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In announcing that refugees will be able to open bank accounts and participate in the formal economy, Imran Khan’s government has taken an important first step towards ensuring that refugees can access the formal labor market in Pakistan. Below we outline how to ensure the potential benefits are realized.

On Monday, Pakistan’s Prime Minister, Imran Khan announced via Twitter that he had issued orders to allow refugees to open bank accounts and “participate in the formal economy.” This is a groundbreaking announcement for Pakistan and a laudable decision, representing major progress toward greater rights for refugees and more sustainable, beneficial solutions to the protracted refugee situation in the country. Pakistan has provided a significant global public good by hosting large numbers of refugees for 40 years and allowing them freedom of movement. This announcement represents progress towards an even greater contribution.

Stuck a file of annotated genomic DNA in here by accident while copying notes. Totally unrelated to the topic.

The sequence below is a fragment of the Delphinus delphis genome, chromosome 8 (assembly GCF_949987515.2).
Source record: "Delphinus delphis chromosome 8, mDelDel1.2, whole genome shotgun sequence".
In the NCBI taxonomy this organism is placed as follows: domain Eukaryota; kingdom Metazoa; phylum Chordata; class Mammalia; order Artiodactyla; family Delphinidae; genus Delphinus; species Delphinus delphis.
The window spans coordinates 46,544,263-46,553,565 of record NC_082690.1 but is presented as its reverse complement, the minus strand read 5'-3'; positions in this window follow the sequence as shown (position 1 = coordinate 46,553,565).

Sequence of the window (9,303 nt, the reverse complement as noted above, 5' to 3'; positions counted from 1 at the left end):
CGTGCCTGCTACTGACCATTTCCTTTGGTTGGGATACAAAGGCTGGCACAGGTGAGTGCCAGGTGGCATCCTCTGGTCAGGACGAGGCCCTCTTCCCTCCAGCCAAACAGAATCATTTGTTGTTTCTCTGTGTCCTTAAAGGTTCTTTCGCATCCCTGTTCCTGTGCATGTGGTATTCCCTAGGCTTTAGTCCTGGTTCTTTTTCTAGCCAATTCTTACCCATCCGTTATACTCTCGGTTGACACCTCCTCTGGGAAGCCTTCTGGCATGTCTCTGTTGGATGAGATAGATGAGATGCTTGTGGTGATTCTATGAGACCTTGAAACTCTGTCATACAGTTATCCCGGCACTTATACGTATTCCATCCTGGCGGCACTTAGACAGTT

On Thursday, the State Bank of Pakistan acted upon part of the announcement by issuing a policy stating that refugees can open bank accounts using their Proof of Registration cards (which all registered refugees have been issued). This is encouraging progress, but it remains unclear what policies will be enacted to allow participation in the formal economy. Effective implementation of policies that allow formal labor market participation could lead to a wide range of benefits for refugees and Pakistani host communities—particularly if they are enacted along with complementary policies and increased support from the international community.